Wednesday, April 23, 2014
Tuesday, April 22, 2014
Monday, April 21, 2014
Saturday, April 19, 2014
Friday, April 18, 2014
Best Tweets: Tweets that have received more engagement will appear slightly larger, so your best content is easy to find.
Pinned Tweet: Pin one of your tweets to the top of your page, so it’s easy for your followers to see what you’re all about. Most of your followers won’t visit your personal page often, but when they do it’s nice to be able to control what they see first. Maybe that means pinning your top story at the time if you’re a newspaper, or pinning a feature you’re particularly proud of if you’re an individual journalist. It’s a new way to make sure visitors to your page see something useful right away.
Filtered Tweets: Now you can choose which timeline to view when checking out other profiles. Select from these options: tweets, tweets with photos/videos, or tweets and replies.
How will you use the new Twitter features? We want to know!
Tuesday, April 15, 2014
Getting a rejection letter or email for a job that you carefully crafted a cover letter and tailored your resume to can be pretty discouraging, but I prefer to think on the bright side of things and I've come up with some ways to handle rejection and turn it into something positive.
1. Learn from it
Maybe you can pin-point what you said (or didn't say) that caused your job-quest to end in rejection, or maybe you're not quite sure. Go back through the job description and look at the skills and think of ones you might not have highlighted enough or ones you could improve on. Think back to the interview process and consider what you might have done better or changed. Use this opportunity to reflect and improve.
2. Understand it
In a perfect world, every employer would call the people they reject and tell them exactly why they aren't getting hired. Unfortunately, that's usually not the case and it's up to you to figure it out. Try and think about the office atmosphere, the type of work they do, and the way they do it. You might have had all the qualifications, but not have been the right fit for that company. If they didn't think you were a right fit for them, they probably weren't a right fit for you anyway.
3. Use it to your advantage
In interviews you might get asked "what's your biggest failure?" or "talk about a time you didn't succeed and how you handled it". Job rejection is a perfect scenario to use in an answer to this question. You will learn from it and it will help you along the way, whether you realize it now or not, and employers will be impressed with how you handled it and all the ways you used it to become a better PR pro.
4. Chin up, soldier
Remember, there are hundreds of opportunities out there for you. Don't let one rejection get you down or stand in your way of doing the best you can. Keep looking for jobs and internships and you'll find the right one, even if it's somewhere you might not expect.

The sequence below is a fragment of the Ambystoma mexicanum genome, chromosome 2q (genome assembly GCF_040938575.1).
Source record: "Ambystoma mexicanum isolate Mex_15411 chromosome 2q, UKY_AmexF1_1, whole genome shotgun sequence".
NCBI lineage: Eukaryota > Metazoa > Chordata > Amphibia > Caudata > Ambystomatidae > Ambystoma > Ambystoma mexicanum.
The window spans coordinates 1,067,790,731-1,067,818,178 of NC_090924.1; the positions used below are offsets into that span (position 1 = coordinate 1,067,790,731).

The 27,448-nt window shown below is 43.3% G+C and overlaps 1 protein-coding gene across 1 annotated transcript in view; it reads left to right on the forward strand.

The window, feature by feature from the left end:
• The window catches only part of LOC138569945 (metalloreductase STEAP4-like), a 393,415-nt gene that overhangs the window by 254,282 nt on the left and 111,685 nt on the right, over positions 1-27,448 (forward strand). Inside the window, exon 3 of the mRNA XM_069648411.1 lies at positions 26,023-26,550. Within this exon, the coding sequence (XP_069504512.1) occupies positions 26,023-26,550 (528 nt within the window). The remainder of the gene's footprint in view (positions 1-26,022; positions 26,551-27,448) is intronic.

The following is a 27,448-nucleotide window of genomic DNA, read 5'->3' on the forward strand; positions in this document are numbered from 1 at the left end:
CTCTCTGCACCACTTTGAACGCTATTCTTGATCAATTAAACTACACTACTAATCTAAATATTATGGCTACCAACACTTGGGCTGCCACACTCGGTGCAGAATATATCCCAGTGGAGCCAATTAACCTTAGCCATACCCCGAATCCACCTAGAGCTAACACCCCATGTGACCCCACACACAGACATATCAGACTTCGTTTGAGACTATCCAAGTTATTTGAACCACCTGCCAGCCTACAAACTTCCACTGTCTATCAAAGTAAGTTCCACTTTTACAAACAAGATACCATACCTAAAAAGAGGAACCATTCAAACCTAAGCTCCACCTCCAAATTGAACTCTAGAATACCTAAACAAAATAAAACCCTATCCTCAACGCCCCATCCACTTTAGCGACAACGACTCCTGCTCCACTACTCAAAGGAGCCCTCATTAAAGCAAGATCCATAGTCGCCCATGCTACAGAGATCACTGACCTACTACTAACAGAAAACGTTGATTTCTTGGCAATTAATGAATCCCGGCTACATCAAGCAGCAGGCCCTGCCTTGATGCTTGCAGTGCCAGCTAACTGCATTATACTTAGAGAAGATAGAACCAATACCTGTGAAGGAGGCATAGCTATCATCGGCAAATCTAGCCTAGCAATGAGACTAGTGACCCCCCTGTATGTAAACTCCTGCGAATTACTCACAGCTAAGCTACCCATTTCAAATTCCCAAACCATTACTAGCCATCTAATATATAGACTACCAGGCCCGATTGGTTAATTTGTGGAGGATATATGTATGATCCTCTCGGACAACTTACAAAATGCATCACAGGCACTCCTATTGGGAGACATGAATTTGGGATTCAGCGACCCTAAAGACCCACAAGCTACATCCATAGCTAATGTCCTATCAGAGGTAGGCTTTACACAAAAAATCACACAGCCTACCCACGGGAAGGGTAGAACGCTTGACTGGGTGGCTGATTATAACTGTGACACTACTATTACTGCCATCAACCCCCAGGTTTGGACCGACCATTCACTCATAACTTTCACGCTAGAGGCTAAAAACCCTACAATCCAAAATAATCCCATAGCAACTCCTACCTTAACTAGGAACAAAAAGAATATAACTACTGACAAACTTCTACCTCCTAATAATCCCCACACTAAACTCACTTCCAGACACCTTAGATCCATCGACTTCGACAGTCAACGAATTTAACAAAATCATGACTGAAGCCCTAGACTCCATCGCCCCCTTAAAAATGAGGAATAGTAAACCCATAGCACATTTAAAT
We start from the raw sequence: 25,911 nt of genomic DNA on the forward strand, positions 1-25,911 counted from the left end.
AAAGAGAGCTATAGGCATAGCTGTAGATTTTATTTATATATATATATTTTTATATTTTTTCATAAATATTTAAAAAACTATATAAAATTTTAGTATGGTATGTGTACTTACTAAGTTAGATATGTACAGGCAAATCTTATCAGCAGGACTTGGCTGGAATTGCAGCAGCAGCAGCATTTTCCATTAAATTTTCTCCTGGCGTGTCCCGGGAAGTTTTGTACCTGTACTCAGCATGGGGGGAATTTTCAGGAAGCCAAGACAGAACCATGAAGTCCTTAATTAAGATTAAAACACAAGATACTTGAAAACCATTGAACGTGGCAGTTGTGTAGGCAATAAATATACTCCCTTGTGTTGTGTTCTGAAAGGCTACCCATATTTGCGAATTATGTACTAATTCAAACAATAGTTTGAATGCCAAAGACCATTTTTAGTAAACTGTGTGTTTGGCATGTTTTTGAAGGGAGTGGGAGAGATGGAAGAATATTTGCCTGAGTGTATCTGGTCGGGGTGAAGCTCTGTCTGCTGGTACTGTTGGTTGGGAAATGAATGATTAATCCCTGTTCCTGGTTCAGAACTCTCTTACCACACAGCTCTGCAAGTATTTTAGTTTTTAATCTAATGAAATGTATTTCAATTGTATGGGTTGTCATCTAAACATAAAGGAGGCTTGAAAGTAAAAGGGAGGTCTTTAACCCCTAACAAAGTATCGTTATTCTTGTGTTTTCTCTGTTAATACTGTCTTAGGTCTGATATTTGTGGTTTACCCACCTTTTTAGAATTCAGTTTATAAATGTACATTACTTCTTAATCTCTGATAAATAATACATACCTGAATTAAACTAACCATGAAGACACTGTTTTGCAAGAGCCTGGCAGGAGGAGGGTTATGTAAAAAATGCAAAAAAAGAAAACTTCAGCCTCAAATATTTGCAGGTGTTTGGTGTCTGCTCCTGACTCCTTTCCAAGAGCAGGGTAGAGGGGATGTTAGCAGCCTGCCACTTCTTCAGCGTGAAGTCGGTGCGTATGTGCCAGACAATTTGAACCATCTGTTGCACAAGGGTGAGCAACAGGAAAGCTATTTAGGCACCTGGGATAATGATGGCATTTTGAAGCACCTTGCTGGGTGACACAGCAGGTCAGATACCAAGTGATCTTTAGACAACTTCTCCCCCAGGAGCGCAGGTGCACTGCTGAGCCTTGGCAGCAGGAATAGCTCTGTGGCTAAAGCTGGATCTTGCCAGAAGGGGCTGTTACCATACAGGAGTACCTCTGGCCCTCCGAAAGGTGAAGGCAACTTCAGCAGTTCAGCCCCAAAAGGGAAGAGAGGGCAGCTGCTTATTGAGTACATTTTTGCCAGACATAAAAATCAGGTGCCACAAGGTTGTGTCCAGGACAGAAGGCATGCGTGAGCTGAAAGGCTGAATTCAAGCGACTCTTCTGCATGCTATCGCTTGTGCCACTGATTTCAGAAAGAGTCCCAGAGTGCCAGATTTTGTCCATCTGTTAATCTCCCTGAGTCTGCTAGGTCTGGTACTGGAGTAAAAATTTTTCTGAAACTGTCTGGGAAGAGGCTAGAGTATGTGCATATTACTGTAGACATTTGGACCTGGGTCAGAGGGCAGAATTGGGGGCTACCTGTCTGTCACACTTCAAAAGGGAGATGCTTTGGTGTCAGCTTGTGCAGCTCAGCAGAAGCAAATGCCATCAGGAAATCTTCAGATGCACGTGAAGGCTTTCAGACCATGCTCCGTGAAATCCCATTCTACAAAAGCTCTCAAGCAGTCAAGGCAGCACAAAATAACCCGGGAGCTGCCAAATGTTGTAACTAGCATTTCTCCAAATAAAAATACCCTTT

How have you handled job rejection? We want to hear from you.
Sunday, April 13, 2014
Warning: If you plan to watch the HBO show Game of Thrones, this does contain spoilers.
In the very first episode of HBO’s hit show Game of Thrones, we learn that the queen of Westeros, Cersei Lannister, has been involved in an incestuous relationship with her brother Jaime since before she was married to the king, Robert Baratheon. Unbeknownst to everyone but Cersei and Jaime, Cersei and Robert’s children are actually Jaime’s children, with no relation to King Robert at all, making the 3 kids 100% Lannister, and in no way related to the throne of Westeros. King Robert Baratheon dies under suspicious circumstances only a few episodes later, making Cersei’s oldest child, Joffrey, the new king. However, Robert Baratheon’s friend and advisor Ned Stark soon learns the truth about Cersei’s children, that they are not Baratheons and therefore not eligible for the throne.
Right here is the main thing about public relations that Game of Thrones can teach us: to tell the truth and not try to cover up dirty secrets, because they’re going to come to light anyway. Ned Stark confronts Cersei about her children’s illegitimacy in private, and she uses her brother to have him imprisoned, and then her son has him beheaded. However, despite Cersei’s rather extreme reaction and attempted cover-up, Ned Start had already sent letters containing the truth to many different lords and ladies across the world.
Take any class about public relations, or just ask most people, and you’ll realize that public relations practitioners, and the industry as a whole, are often perceived as masters of some dark art of manipulation, wherein the truth is never what you think it is. While this may have been somewhat true in the days of PT Barnum, nowadays, regardless of what you may want, the truth has to be clear and visible to all, no matter how dirty it is. In this modern age of technology, it’s nigh impossible to sweep something under the rug forever, and being caught trying to hide something will always make the situation worse. It’s always better to get out ahead of an ugly truth, by being upfront with it as soon as it is relevant.
Spend 5 minutes with Game of Thrones, and you’ll realizethat one hallmark of the show is its intricate webs of internecine politics and relationships. Despite its complexity, Game of Thrones can teach us many practical, real life skills, especially about public relations.
If you’re a fan of the show, what are some PR skills that you’ve seen in Game of Thrones? We’d love to hear from you!
This guest blog post was written by PRowl Staff Member Faiz Mandviwalla.